scorecardSome organizations and leaders are trying to make coworking spaces more inclusive. Here's what they say needs to change.
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Some organizations and leaders are trying to make coworking spaces more inclusive. Here's what they say needs to change.

Anmol Irfan   

Some organizations and leaders are trying to make coworking spaces more inclusive. Here's what they say needs to change.
LifeInternational3 min read
  • Coworking companies like The Wing have failed in building truly diverse and inclusive workspaces.
  • Organizations like Coworking IDEA Project and the Haven Collection want to fix this problem.

When The Wing was founded in 2016, it was heralded as a symbol for the modern working woman. But after major faults at the coworking space were revealed last year, including accusations by employees and members of discrimination, mistreatment, and bullying, it quickly lost its facade as an inclusive space for women.

Several leaders and organizations have since made it their goal to solve the issue of diversity and inclusion in coworking, especially as people return to offices after a year-and-a-half of working from home.

"At this moment in time, I do not believe The Wing is reflective of the potential the coworking industry possesses," Andie Washington, the founder of NINON, a consulting company that offers programs, workshops, and events that promote an inclusive, engaged culture, told Insider.

The Coworking IDEA Project, an international collective of coworking organizations and community organizers, carries out its work of building safer and more inclusive workspaces through monthly challenges. Each month's challenge has a theme and aims to motivate organizations to set small, achievable goals when it comes to revamping their policies on inclusion and diversity.

"With challenges what we try to do is think about individual things like, 'How today you could support parents in your space,' and that's one little thing you can do," Ashley Proctor, a founding partner, told Insider, adding that many organizations want to become more inclusive but don't know where to start. "We're giving them very tangible actions and small steps that will ripple out in their communities."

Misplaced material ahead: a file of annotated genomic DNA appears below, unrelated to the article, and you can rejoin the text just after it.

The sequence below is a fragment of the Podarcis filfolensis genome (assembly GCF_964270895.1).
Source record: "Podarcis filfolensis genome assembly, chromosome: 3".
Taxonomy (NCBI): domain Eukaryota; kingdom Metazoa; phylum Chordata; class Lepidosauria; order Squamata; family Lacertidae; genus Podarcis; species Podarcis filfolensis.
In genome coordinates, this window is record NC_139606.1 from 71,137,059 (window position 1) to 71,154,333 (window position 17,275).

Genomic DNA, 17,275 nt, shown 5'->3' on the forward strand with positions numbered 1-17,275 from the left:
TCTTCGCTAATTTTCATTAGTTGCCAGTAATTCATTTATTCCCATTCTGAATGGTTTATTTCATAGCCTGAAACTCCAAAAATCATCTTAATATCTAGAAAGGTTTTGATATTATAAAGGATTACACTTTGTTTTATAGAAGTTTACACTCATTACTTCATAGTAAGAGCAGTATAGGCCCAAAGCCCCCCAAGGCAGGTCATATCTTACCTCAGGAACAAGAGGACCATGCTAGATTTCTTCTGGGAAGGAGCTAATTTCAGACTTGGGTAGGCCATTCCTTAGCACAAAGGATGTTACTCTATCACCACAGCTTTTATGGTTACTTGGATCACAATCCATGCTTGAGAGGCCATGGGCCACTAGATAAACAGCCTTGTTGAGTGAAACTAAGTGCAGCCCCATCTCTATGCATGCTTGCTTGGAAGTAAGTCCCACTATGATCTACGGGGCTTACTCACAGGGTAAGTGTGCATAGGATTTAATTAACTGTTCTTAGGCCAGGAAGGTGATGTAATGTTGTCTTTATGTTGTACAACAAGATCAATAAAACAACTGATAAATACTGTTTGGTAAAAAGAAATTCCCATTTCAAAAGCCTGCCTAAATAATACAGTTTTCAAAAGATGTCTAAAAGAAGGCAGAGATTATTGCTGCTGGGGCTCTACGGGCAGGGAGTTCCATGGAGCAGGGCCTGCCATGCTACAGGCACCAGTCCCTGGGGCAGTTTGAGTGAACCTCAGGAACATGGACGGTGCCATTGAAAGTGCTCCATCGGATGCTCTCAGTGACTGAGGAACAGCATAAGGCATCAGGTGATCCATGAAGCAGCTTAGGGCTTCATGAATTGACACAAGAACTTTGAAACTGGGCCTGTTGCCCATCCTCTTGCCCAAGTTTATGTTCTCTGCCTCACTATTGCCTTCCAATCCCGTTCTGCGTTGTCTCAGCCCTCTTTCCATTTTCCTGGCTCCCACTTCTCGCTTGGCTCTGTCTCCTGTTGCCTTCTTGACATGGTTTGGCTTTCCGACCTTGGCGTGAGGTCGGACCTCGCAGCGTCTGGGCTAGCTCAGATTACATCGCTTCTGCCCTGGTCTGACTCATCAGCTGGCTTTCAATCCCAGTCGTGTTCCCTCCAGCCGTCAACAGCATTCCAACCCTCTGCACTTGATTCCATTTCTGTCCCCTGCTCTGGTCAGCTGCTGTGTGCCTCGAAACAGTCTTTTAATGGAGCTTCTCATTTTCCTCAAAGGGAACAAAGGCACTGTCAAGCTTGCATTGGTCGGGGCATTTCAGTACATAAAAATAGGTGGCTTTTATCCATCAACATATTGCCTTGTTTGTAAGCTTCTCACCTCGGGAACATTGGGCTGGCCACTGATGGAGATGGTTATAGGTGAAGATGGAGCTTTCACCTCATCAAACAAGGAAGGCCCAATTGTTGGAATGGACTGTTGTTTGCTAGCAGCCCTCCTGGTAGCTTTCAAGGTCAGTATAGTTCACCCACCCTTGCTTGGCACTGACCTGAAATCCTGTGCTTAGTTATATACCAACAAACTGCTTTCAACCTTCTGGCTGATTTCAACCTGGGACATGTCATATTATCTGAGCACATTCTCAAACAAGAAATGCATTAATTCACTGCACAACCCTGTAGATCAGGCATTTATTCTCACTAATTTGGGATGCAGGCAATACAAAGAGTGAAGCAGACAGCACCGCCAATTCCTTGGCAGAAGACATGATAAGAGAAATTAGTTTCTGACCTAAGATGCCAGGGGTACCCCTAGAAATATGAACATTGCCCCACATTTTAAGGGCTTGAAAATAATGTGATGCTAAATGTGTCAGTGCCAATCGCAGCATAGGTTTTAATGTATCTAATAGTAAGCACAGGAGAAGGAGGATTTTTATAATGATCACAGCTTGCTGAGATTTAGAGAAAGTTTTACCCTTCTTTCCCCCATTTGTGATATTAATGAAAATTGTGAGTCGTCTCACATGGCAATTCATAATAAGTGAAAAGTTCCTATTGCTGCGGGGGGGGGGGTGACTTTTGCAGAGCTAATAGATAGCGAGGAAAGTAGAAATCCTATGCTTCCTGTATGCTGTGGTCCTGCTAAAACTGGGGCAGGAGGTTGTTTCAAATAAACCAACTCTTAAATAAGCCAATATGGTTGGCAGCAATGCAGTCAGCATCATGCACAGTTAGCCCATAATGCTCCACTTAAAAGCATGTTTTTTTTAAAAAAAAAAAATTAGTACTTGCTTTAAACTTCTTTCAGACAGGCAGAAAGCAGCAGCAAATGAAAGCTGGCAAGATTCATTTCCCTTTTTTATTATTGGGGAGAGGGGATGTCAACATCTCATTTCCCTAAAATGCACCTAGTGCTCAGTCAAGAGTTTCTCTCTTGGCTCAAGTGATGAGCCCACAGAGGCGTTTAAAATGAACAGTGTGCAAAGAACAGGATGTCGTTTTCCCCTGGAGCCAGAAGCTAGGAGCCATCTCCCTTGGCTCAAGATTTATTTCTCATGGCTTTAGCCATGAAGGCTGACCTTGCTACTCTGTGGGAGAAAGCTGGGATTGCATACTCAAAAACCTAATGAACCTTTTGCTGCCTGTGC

Proctor added that it also makes leaders of coworking spaces question the diversity of the panels they host, as well as whether they're paying their speakers fairly.

"They'll say, 'We can't pay our speakers,' but you have to prioritize," Proctor said. "You have to make more space accessible for people or speakers who couldn't afford to give unpaid time."

To feel safe in a space, people need to feel seen and like the space is open to them. That's what inspired Britt Riley to start the Haven Collection two years ago - a unique twist on coworking that provides, in addition to workspaces, flexible memberships that cater to families, licensed childcare facilities, and fitness facilities.

Before starting the Haven Collection, Riley worked as a marketing agent and frequently attended meetings in coworking spaces, which led her to notice how male-dominated they could be.

"Our whole mission is to level the playing field for parents," Riley said. "While this was a huge issue prior to COVID, the pressure on women has been magnified in the pandemic." One out of 4 women in the US who were unemployed in 2020 noted that the job loss was due to childcare duties.

Joanna Abeyie, the founder and director of Blue Moon, a recruiting firm that aims to make the hiring process more inclusive, told Insider it's important for coworking spaces to consider accessibility beyond the popular use of the term.

People usually think of physical accessibility when talking about making spaces accessible, but Abeyie said it's equally important to take invisible disabilities into consideration.

"It's important to think about how people who are highly sensitive or neurodiverse may use these spaces," Abeyie said. "Providing spaces like working pods that can lessen noise and activity - so that if they are hypersensitive to their surroundings they'll be able to work without feeling like they have to disclose their disability and still have the benefit to be around other coworkers, entrepreneurs, and creatives who are using the space."

Washington also emphasized the importance of centering trans and nonbinary voices. "Listen to them," Washington said. "Pay them for their time and energy. Put them in a position of power and decision-making."

The charm of coworking spaces will soon wear off as remote working and a post-pandemic world make them part of our everyday lives, and that's why Abeyie said we need to look at coworking spaces like any other workspace.

"Putting people through cultural training, being aware of microaggressions and what they look like in the workspace - all the same rules apply in coworking spaces," Abeyie said. "There is something in making sure all staff and all coworkers are aware of some of the differences individuals have, and making sure those are cared for."